The best thing about the Gallery is also one of the best things about Windows Media Player: You can throw thousands of images into it, add tags to them en masse, and organize them quickly. There's also a great deal of usability and finesse in the way the Gallery works -- for instance, if you select a range of images that only have a certain tag applied to some of those images, you can apply that tag to all (or none) of them with one click. Some image types (like .PNG) are not taggable, however, but that's not Vista's fault.
Ubuntu's F-Spot photo manager has some of the same flavor as Picture Gallery, but it doesn't have the same level of polish yet (it's only listed as being revision 0.3.5). For one thing, F-Spot forces you to wait if you want to import a great many photos at once; with Picture Gallery, importing folders can be done passively in the background. It's also not as easy to attach tags en masse or select groups of images quickly, and while there are some nice things in the user interface (for instance, a timeline view for images), they're not implemented as effectively as they could be.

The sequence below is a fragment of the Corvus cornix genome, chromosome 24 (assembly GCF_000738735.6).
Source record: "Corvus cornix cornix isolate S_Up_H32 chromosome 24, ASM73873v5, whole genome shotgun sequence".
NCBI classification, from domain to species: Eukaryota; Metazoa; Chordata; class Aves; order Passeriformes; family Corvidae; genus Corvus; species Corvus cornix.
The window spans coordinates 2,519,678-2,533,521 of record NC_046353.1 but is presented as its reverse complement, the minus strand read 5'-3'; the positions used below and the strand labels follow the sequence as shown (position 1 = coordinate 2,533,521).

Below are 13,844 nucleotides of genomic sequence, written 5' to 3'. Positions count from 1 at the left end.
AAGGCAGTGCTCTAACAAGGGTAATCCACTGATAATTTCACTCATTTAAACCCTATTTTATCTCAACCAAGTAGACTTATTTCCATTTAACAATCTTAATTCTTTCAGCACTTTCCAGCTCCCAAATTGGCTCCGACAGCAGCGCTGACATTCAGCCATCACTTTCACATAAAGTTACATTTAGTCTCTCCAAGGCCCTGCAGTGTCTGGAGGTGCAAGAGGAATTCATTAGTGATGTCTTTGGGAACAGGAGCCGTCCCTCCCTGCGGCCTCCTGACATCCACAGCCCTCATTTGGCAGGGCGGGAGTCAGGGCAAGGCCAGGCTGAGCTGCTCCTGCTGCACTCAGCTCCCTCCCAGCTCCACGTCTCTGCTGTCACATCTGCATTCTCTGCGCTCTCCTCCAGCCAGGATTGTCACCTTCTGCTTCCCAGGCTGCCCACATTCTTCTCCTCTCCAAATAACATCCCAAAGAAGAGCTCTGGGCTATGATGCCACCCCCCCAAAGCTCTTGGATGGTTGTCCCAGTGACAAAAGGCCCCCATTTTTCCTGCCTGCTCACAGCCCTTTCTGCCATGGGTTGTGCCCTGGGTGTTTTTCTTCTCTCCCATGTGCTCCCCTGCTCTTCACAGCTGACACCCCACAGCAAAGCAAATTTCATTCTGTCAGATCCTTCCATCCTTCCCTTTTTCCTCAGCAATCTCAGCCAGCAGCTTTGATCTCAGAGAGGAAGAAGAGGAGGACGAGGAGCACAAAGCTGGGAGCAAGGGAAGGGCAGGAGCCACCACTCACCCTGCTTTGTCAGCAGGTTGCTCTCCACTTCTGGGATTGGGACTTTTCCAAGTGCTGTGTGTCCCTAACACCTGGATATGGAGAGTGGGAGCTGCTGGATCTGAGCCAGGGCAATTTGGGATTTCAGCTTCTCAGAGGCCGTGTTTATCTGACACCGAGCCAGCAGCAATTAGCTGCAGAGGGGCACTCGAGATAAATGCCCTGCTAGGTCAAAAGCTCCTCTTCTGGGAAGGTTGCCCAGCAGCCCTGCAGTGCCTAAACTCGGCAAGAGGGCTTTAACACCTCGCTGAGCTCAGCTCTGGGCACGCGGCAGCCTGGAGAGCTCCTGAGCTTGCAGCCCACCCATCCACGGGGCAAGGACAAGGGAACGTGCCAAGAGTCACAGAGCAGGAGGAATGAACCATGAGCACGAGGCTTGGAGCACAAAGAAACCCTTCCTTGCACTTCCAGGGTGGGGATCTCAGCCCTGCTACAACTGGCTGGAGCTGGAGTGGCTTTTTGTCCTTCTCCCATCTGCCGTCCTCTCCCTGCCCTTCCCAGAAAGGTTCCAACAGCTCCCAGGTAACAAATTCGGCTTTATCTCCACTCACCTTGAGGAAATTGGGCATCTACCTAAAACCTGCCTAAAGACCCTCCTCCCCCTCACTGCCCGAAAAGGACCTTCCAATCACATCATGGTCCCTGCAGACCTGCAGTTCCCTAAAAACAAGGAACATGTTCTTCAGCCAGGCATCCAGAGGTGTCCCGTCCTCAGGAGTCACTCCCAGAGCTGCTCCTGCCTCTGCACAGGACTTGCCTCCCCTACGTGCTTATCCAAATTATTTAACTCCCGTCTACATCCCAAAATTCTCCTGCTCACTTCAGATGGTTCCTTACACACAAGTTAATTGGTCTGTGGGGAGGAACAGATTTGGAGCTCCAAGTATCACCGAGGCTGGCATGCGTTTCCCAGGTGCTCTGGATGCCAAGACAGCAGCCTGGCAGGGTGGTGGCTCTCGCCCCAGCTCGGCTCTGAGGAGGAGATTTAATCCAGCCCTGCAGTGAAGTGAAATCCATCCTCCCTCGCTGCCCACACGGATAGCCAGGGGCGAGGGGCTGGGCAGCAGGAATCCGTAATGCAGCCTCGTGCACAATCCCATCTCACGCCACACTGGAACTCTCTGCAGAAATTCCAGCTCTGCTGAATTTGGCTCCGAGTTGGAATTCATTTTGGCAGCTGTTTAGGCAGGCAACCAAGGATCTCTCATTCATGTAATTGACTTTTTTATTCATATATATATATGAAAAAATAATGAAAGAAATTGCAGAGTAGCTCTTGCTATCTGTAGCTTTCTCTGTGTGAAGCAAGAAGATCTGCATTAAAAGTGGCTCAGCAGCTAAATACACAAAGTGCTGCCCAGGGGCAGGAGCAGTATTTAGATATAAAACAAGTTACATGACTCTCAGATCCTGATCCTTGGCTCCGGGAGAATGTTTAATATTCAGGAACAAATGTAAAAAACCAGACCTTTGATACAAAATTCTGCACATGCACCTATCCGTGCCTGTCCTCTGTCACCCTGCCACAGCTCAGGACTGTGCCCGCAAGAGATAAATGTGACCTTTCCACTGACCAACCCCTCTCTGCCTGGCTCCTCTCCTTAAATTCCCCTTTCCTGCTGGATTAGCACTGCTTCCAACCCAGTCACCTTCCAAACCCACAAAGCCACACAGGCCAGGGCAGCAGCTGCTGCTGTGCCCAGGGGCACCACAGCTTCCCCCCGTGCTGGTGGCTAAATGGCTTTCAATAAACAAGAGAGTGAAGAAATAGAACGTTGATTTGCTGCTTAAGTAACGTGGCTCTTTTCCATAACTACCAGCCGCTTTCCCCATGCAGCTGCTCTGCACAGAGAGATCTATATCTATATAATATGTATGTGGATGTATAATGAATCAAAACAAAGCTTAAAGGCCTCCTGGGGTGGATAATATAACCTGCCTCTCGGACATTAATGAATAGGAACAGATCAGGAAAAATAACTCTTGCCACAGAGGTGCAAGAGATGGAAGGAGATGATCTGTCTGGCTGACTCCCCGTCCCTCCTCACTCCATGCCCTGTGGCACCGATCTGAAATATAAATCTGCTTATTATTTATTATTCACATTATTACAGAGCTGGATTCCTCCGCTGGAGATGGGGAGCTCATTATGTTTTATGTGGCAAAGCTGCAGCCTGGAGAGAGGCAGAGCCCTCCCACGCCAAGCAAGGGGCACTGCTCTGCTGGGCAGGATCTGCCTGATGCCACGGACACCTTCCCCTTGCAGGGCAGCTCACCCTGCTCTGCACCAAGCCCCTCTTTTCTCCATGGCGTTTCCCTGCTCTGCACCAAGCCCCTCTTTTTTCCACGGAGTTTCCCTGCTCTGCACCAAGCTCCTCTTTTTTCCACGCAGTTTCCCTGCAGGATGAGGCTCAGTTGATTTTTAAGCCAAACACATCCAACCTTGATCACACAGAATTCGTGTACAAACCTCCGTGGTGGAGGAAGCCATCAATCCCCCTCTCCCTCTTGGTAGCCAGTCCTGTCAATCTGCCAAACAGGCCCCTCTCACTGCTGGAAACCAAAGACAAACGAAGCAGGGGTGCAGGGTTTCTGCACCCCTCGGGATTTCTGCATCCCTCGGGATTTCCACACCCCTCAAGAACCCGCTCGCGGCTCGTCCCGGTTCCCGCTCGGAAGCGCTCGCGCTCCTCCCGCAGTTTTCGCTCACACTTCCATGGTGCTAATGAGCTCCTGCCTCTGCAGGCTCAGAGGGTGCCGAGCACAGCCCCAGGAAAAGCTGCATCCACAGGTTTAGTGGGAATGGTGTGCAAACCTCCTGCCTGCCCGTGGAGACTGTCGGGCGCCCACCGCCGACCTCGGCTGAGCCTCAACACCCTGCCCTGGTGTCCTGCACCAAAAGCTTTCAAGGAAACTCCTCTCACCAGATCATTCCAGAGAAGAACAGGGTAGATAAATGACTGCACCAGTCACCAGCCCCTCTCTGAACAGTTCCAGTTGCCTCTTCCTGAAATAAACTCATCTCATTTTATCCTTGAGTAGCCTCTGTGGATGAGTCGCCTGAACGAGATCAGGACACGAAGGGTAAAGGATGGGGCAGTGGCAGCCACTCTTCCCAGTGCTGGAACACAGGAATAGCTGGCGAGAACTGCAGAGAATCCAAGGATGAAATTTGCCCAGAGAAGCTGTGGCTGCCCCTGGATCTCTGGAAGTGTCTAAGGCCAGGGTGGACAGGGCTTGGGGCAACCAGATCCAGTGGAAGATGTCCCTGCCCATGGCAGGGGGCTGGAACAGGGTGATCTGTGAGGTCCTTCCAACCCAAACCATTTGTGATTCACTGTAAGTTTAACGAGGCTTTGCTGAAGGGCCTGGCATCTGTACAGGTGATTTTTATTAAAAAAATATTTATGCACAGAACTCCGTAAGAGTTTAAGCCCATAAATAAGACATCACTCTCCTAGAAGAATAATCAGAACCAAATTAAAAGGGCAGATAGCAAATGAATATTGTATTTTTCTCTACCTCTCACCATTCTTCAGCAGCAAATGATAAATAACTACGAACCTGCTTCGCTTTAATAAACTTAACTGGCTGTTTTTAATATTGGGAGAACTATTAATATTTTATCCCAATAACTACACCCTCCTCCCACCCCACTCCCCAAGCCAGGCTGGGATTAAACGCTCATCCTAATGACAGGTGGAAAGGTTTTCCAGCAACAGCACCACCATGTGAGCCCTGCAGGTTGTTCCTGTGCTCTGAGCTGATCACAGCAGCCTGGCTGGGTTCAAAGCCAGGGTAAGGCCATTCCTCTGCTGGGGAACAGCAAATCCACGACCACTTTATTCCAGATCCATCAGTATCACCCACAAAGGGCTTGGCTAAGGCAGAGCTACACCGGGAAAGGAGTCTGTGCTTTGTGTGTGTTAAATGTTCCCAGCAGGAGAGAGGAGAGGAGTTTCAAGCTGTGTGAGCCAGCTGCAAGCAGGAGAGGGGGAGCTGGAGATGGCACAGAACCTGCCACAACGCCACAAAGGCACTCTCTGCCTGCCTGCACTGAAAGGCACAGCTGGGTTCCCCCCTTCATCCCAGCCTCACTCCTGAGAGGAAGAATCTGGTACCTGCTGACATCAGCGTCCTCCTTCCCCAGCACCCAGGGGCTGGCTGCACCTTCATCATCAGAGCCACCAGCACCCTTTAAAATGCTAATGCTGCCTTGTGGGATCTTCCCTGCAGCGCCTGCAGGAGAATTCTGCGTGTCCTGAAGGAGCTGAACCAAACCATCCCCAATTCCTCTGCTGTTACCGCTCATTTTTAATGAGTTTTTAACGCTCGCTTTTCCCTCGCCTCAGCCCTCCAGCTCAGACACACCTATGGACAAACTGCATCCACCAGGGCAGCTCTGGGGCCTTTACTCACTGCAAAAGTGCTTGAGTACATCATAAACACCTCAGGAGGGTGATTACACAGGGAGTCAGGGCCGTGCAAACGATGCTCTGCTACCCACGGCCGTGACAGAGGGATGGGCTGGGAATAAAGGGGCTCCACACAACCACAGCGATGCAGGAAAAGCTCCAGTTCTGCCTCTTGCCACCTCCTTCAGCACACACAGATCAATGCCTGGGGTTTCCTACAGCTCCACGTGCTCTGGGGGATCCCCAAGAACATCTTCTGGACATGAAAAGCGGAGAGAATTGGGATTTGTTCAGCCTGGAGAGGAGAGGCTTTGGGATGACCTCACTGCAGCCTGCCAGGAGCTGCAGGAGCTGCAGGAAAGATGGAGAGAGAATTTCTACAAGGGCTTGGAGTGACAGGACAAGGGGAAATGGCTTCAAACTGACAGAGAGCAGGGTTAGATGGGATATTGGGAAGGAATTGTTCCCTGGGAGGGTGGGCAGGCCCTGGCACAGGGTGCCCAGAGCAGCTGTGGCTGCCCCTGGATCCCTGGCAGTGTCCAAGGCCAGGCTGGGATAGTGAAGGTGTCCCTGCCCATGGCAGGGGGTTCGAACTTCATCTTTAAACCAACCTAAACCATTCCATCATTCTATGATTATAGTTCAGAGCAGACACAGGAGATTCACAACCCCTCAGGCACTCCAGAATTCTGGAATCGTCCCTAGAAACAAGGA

Vista still doesn't have a better native picture editor than the lamentable Paint. This isn't hard to fix, though; the excellent Paint.NET is free, installs with little hassle, and provides most of the features people need from an image editor.
For picture editing, Ubuntu comes with GIMP 2.2, a very powerful Photoshop-like application that unfortunately suffers from a very unfriendly user interface -- although a third-party add-on, GimpShop, fixes that issues fairly well.
The Winner: Again, 50-50 -- Vista for its Picture Gallery; Ubuntu for having a better native image editor than Paint.
Backup and Restore
It doesn't make sense to trust your data to any operating system unless you can back it up and restore it safely. Ubuntu and Vista have markedly different ways of handling backup. Vista has a native file-and-whole-system backup tool which has been the subject of a good deal of well-directed criticism. Ubuntu has a number of different backup tools in its software library, of varying degrees of polish and requiring different degrees of expertise.
The most straightforward of the user-friendly (as opposed to something invoked from a command line) Ubuntu backup tools listed in the catalog is probably Konserve, which sits in the system tray and backs up any directory to any other directory (including a remote network repository or FTP site) in the form of an industry-standard .tar.gz archive. You can set up any number of backup profiles and have them run on schedules or on-demand, and you'll be notified if a backup attempt fails (for instance, if the external drive you've been using for backups is offline).